Another year, another legislative session which means the OSDE and State Superintendent Joy Hofmeister are gearing up for another season of new bills and finalized budgets. I sat down with Superintendent Hofmeister to reflect on the past year of her superintendency and look ahead to the coming year. You can find Superintendent Hofmeister on Twitter @joy4ok.
For this episode of Passing Notes I interviewed recently retired educator, Kevin Lynch. Kevin is a former teacher, university professor, has provided support to teachers through grants across the state, and a former school administrator. I know Kevin because he was one of my teachers at East Central University. From the first day in his class I was amazed at his ability to create a culture of safety and acceptance where students felt comfortable to share their thoughts, ideas, hopes, and dreams about education. I of course had to visit with him about building culture as an educational leader.
What does culture look like in your current position? Where does growth or change need to occur?
What does your school community value? How are those values represented in the culture, mission, and vision of the school?
What are the subcultures at your school site? How do they impact the entire school?
How does your school culture impact your students’ success?
Who are the community stakeholders that are important to developing school culture?
What steps can you take to cultivate a strong, positive school culture?
For this episode of Passing Notes I interviewed Melonie Hau, the Superintendent of Newcastle Public Schools. Superintendent Hau has worked with multiple districts and the K20 Center on strategic planning. Through this she has learned and led districts in how to create a strategic plan that drives district decisions and student achievement. You can find Superintendent Hau on Twitter @melhau11 and the K20 Center on their website or on Twitter @k20center
Does your district currently have a strategic plan?
How do you implement the strategic plan in your role within the district?
To update or start strategic planning, who needs to be at the table to move the conversation forward?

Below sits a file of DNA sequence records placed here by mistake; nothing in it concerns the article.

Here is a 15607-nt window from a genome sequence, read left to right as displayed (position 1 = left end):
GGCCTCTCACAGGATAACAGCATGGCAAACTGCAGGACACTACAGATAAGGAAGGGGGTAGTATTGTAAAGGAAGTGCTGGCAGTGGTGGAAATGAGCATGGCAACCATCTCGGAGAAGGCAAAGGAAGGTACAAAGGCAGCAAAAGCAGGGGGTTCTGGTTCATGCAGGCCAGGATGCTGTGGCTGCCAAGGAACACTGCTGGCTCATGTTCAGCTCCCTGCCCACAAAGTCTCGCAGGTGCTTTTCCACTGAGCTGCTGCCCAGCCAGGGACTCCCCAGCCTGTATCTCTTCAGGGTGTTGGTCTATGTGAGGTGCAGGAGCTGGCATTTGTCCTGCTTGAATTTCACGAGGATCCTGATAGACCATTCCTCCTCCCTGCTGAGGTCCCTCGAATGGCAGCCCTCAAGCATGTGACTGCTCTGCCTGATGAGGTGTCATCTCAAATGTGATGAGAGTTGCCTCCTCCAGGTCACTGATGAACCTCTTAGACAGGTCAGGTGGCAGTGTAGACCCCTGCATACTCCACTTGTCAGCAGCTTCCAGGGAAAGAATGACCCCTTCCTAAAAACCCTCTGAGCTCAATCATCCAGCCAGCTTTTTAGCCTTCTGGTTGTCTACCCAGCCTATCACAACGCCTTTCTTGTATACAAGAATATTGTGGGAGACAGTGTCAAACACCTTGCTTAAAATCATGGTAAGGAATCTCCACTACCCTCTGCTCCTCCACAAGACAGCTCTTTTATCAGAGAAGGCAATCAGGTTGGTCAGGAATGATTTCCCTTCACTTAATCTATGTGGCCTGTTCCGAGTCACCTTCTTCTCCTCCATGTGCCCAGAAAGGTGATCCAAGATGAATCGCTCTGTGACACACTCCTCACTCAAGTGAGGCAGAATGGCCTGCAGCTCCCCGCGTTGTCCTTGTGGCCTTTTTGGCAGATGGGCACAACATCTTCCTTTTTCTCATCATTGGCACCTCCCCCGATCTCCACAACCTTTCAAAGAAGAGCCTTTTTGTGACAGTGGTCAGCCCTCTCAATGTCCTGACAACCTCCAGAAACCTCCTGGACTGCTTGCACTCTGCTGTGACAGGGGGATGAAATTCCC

What are your district’s priorities that need to be considered in the strategic planning process?
What steps does your district need to take to ensure that the current strategic plan is in motion and applicable to the work that the district is doing to improve student achievement?
What does your leadership team need to be successful at strategic planning?
For this episode of Passing Notes, in the Leadership Series, I visited with retired educator Pam Hibbs on building relationships. Pam Hibbs is the former Director of Early Childhood and my old boss in OKCPS. During her time with OKCPS she developed relationships with community partners, families, and students in order to build opportunities for families.
How do you build relationships with your students and parents?
How do you build relationships with partners to provide opportunities for your students?
How does your school engage the community/parents to participate in instruction?
What strategies do you use to encourage family participation?
What impact does engaging partners/families in the classroom have on instruction? Building community?
It’s Public School Week in Oklahoma! I’m a proud recipient of a public school education at Norman Public Schools and a proud public school educator who has served in Putnam City Schools and Oklahoma City Public Schools! Majority of Oklahoma’s students attend public schools – let’s support them and their family’s decision by appropriately funding education!